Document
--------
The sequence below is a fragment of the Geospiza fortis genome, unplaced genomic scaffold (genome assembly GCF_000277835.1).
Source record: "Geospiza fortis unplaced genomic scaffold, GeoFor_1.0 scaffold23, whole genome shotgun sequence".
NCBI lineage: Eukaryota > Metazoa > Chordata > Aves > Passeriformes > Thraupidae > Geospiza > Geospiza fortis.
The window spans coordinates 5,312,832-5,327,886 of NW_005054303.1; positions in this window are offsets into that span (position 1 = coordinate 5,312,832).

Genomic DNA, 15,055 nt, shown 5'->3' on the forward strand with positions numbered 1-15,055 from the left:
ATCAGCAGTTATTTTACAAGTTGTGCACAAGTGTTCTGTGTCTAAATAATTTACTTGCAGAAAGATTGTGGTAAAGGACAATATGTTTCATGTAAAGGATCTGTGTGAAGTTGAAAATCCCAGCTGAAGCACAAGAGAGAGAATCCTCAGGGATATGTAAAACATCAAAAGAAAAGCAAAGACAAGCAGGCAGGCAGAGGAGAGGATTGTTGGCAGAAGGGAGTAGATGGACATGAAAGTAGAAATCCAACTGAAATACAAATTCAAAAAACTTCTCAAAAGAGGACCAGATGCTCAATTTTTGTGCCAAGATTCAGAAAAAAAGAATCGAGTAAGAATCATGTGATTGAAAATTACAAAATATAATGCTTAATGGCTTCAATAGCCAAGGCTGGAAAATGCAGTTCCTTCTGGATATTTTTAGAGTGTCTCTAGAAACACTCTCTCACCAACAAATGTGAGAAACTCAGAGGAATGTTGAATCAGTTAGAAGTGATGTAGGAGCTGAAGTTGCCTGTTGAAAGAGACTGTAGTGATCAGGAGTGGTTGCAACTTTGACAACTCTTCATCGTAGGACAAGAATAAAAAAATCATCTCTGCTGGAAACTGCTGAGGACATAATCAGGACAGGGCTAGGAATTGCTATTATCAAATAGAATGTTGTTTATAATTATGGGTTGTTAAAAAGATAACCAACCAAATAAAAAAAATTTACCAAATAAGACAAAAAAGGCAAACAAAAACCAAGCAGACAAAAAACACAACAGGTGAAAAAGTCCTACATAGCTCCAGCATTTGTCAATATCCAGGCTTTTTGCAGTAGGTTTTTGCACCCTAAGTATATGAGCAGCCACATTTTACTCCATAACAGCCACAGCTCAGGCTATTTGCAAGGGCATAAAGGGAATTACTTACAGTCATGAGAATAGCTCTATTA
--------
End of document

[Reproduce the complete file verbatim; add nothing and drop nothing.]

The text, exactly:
The sequence below is a fragment of the Geospiza fortis genome, unplaced genomic scaffold (genome assembly GCF_000277835.1).
Source record: "Geospiza fortis unplaced genomic scaffold, GeoFor_1.0 scaffold23, whole genome shotgun sequence".
NCBI lineage: Eukaryota > Metazoa > Chordata > Aves > Passeriformes > Thraupidae > Geospiza > Geospiza fortis.
The window spans coordinates 5,312,832-5,327,886 of NW_005054303.1; positions in this window are offsets into that span (position 1 = coordinate 5,312,832).

Genomic DNA, 15,055 nt, shown 5'->3' on the forward strand with positions numbered 1-15,055 from the left:
ATCAGCAGTTATTTTACAAGTTGTGCACAAGTGTTCTGTGTCTAAATAATTTACTTGCAGAAAGATTGTGGTAAAGGACAATATGTTTCATGTAAAGGATCTGTGTGAAGTTGAAAATCCCAGCTGAAGCACAAGAGAGAGAATCCTCAGGGATATGTAAAACATCAAAAGAAAAGCAAAGACAAGCAGGCAGGCAGAGGAGAGGATTGTTGGCAGAAGGGAGTAGATGGACATGAAAGTAGAAATCCAACTGAAATACAAATTCAAAAAACTTCTCAAAAGAGGACCAGATGCTCAATTTTTGTGCCAAGATTCAGAAAAAAAGAATCGAGTAAGAATCATGTGATTGAAAATTACAAAATATAATGCTTAATGGCTTCAATAGCCAAGGCTGGAAAATGCAGTTCCTTCTGGATATTTTTAGAGTGTCTCTAGAAACACTCTCTCACCAACAAATGTGAGAAACTCAGAGGAATGTTGAATCAGTTAGAAGTGATGTAGGAGCTGAAGTTGCCTGTTGAAAGAGACTGTAGTGATCAGGAGTGGTTGCAACTTTGACAACTCTTCATCGTAGGACAAGAATAAAAAAATCATCTCTGCTGGAAACTGCTGAGGACATAATCAGGACAGGGCTAGGAATTGCTATTATCAAATAGAATGTTGTTTATAATTATGGGTTGTTAAAAAGATAACCAACCAAATAAAAAAAATTTACCAAATAAGACAAAAAAGGCAAACAAAAACCAAGCAGACAAAAAACACAACAGGTGAAAAAGTCCTACATAGCTCCAGCATTTGTCAATATCCAGGCTTTTTGCAGTAGGTTTTTGCACCCTAAGTATATGAGCAGCCACATTTTACTCCATAACAGCCACAGCTCAGGCTATTTGCAAGGGCATAAAGGGAATTACTTACAGTCATGAGAATAGCTCTATTA